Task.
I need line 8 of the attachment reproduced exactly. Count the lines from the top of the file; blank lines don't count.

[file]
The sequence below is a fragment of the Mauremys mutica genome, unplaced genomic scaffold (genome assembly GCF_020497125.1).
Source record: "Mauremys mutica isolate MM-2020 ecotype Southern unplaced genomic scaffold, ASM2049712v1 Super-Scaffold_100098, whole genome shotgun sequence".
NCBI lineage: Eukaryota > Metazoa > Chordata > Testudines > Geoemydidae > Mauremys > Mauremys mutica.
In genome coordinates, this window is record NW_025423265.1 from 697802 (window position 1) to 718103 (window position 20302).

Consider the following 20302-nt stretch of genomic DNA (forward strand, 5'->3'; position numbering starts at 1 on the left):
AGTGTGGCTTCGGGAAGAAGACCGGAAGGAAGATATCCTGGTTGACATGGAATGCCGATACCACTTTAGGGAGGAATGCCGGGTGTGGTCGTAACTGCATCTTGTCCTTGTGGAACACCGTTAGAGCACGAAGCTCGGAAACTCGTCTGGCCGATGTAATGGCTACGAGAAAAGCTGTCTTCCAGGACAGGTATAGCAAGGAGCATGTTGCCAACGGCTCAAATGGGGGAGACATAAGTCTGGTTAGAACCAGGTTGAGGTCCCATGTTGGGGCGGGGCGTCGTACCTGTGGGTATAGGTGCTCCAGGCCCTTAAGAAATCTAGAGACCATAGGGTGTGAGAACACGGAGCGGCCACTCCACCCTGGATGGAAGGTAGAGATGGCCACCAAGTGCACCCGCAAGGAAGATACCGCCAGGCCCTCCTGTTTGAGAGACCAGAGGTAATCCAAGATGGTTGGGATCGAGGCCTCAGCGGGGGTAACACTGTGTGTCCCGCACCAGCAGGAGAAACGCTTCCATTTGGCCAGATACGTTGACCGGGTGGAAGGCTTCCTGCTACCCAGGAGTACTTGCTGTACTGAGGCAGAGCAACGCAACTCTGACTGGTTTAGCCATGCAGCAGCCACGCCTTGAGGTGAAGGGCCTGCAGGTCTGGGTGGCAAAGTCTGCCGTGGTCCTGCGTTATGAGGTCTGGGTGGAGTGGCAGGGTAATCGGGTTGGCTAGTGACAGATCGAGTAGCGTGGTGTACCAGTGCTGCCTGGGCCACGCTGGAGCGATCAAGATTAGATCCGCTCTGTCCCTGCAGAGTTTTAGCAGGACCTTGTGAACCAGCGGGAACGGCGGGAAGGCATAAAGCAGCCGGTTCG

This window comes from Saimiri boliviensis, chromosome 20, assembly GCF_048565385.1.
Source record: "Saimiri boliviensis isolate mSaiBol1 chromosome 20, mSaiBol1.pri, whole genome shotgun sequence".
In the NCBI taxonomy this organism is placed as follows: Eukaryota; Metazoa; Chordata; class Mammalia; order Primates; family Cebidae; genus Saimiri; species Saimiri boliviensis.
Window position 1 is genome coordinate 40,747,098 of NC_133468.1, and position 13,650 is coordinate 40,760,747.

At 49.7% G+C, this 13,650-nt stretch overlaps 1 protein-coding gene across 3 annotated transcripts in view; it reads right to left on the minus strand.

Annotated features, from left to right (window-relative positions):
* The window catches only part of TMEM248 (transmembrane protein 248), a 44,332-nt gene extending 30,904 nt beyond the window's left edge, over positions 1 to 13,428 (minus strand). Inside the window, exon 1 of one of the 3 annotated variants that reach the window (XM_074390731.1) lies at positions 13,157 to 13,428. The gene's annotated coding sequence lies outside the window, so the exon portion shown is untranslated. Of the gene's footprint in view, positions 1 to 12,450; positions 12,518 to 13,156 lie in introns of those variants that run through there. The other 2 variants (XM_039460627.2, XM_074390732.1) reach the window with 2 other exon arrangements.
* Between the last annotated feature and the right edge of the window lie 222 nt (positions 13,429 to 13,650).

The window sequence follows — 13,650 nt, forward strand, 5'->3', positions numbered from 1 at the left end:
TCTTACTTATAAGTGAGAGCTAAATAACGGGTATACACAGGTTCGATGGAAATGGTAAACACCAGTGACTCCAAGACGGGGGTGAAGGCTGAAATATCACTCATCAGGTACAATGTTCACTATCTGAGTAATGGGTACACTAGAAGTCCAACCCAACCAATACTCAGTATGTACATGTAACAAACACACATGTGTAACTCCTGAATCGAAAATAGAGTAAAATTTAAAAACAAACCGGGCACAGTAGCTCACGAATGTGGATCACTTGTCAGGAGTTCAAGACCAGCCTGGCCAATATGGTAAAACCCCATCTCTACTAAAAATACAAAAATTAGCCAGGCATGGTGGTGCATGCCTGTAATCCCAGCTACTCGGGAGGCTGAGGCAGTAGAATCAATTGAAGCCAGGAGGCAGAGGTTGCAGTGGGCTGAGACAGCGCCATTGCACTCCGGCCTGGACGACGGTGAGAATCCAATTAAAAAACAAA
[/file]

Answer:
Source record: "Saimiri boliviensis isolate mSaiBol1 chromosome 20, mSaiBol1.pri, whole genome shotgun sequence".